A historical perspective, drawn from the Ordnance Gazetteer of Scotland: A Survey of Scottish Topography, Statistical, Biographical and Historical, edited by Francis H. Groome and originally published in parts by Thomas C. Jack, Grange Publishing Works, Edinburgh between 1882 and 1885.

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Burghead, a promontory, a bay, a small town, and a quoad sacra parish, in Duffus parish, Elginshire. The promontory projects north-westward into the Moray Firth, measuring about 810 yards in length by 336 in breadth. It rises at first with very slight ascent from 28 feet above sea-level till it terminates in a round hill with altitude of 80 feet or upwards, and with a rocky precipitous sea-front. Upon this hill are vestiges of an ancient fortification-the borg most probably of Sigurd, Norwegian jarl of Orkney (c. 889). 'Hill Burton,' says Skene, 'in stating his disbelief in the genuineness of Richard of Cirencester, adds, among other things to be abandoned, "the celebrated Winged Camp; the Pteroton Stratopedon can no longer remain at Burghead, though a water-tank discovered there in 1809 has become a Roman bath to help in its identification." He is, however, mistaken in supposing that its identification rests upon Richard. Ptolemy is in reality the authority for Alata Castra, and its position on the Moray Firth. It is of course absurd to recognise Roman remains there at that early period, but there can be no question that the ramparts of a town of the Vacomagi are still to be seen on that headland, which by the Norsemen was afterwards called Torfnes' (Celt. Scot., 1876, vol. i., pp. 74, 336).-The bay is flanked, on one side by the promontory, on the other by a headland at the mouth of the Findhorn river; measures fully 4 miles across the entrance; penetrates the land to the distance of nearly 2½ miles from the entrance line; and has nearly a halfmoon form.-The town stands on the slope of the promontory, at the terminus of a branch of the Highland railway (1862), 5½ miles NNW of Alves Junction, 10¾ NW of Elgin, and 12½ NE of Forres. Laid out on a regular plan, with well-built and substantial houses, it is much frequented as a summer watering-place; carries on considerable commerce, an extensive herring fishery, and a limited salmon fishery; and has a post office, with money order, savings' bank, and telegraph departments, a branch of the Caledonian Bank, a public reading-room, a suite of baths, a coastguard station, a custom-house, a quoad sacra parish church, a Free church, and a U.P. church. The Morayshire Chemical Works, for the manufacture of artificial manures, was started in 1864; and boat-building and fish-curing are also carried on. The harbour, fronting westward or towards Cromarty, was begun in 1807, and completed in 1810; comprises a basin measuring 540 by 150 feet, with a sea-wall 240 feet long, extended in 1832 by a breakwater of 200 feet, and, besides serving for the local commerce, accommodates passage-vessels on a ferry to Sutherland, and receives calls of steamers plying between Leith and Inverness. The herring catch was 6600 crans in 1877, 1834 in 1878, 7900 in 1879, and 13,978 in 1880. a public school, with accommodation for 351 children, had (1879) an average attendance of 238, and a grant of £197,7s. The quoad sacra parish church was built as a chapel of ease about the year 1830. The quoad sacra parish was constituted in 1868, and is in the presbytery of Elgin and synod of Moray. Stipend, £120. Pop. of quoad sacra parish (1871) 1947; of town (1831) 749, (1861) 1099, (1871) 1308, (1881) 1472.—Ord. Sur., sh. 95,1876. See Chambers's Book of -Days (1864), for an account of the 'Dourie' or 'Clavie,' a relic of fireworship still kept up here on 12 Jan.; chap. xi. of Jas. Brown's Round Table Club (1873); and Arthur Mitchell's ' Vacation Notes in Cromar, Burghead, and Strathspey' (Procs. Soc. Ants. Scot., 1875).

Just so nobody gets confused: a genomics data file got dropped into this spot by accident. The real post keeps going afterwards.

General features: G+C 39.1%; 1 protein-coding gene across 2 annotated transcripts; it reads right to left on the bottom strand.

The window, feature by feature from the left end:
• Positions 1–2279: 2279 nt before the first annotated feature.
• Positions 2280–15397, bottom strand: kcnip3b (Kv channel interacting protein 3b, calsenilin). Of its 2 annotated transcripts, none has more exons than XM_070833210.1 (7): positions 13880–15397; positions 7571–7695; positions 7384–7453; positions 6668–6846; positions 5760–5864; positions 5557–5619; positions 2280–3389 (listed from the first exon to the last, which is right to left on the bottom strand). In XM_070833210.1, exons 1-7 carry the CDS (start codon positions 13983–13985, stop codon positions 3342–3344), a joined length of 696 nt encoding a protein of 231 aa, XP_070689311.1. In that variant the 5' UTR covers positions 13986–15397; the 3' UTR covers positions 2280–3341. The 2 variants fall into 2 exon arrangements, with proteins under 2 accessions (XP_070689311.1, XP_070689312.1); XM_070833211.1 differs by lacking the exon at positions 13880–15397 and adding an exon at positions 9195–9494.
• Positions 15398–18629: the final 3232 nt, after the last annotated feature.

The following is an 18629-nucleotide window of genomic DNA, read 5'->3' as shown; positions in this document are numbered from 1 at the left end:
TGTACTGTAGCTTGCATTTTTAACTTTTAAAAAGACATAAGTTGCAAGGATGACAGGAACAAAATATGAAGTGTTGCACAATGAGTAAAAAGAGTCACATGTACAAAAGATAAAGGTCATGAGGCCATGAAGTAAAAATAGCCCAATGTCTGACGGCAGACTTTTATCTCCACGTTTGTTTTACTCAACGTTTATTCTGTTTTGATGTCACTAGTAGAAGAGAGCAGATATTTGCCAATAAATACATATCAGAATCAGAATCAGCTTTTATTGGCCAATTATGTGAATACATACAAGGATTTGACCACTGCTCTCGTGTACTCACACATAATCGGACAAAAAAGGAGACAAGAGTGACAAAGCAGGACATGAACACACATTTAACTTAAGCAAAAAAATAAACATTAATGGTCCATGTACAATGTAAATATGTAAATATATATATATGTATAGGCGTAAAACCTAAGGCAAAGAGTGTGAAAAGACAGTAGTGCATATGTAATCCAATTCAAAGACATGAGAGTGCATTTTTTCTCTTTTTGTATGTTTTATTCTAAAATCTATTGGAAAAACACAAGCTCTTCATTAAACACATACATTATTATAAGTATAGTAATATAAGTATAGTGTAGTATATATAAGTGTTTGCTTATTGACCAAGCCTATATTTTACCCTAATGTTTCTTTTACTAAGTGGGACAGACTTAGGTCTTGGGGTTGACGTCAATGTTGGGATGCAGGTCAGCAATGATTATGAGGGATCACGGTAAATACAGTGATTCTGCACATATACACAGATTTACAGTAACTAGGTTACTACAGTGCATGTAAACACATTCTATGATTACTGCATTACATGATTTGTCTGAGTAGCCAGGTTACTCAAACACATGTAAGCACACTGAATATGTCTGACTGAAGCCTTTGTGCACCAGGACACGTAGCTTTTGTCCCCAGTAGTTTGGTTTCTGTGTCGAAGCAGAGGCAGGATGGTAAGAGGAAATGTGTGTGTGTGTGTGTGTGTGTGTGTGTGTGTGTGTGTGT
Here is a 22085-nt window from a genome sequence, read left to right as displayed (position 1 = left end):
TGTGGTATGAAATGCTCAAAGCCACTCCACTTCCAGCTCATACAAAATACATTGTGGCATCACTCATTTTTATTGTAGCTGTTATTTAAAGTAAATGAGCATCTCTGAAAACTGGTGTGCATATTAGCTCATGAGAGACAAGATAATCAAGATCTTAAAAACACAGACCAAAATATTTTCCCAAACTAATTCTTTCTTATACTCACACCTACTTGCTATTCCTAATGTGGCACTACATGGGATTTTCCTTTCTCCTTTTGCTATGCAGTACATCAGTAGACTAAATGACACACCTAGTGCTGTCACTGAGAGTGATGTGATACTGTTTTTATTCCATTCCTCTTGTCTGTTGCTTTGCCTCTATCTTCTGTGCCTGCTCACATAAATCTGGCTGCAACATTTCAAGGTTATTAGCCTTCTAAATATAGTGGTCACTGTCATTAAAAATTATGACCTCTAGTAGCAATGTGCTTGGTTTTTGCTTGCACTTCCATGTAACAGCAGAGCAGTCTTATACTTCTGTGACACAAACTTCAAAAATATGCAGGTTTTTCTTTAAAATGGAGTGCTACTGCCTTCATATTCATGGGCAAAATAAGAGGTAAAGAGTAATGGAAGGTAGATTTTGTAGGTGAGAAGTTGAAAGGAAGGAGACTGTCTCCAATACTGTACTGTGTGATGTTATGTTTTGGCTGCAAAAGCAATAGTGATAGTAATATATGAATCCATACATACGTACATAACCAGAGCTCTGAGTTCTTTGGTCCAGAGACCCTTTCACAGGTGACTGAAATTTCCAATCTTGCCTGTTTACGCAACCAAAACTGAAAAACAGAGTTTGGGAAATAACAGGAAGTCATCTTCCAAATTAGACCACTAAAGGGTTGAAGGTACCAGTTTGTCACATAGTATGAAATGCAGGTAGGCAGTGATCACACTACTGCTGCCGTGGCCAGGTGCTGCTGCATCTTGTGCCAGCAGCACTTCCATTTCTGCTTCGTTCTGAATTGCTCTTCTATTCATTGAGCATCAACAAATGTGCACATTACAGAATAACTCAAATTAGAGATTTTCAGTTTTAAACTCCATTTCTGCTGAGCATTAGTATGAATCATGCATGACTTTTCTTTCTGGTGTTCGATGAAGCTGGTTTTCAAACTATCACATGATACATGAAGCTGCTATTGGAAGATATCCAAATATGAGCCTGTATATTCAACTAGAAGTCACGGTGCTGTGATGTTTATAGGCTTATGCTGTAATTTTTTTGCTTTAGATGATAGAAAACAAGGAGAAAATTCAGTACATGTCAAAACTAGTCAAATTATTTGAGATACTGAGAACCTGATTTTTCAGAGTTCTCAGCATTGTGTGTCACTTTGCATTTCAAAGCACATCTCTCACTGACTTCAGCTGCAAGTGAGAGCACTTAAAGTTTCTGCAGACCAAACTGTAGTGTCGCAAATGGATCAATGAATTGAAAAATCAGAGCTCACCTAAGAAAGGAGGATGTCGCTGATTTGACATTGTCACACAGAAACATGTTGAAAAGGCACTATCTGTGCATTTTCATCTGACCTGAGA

An accompanying 19th C. Ordnance Survey map is available, or use the map tab to the right of this page.

Note: This text has been made available using a process of scanning and optical character recognition. Despite manual checking, some typographical errors may remain. Please remember this description dates from the 1880s; names may have changed, administrative divisions will certainly be different and there are known to be occasional errors of fact in the original text, which we have not corrected because we wish to maintain its integrity. This information is provided subject to our standard disclaimer

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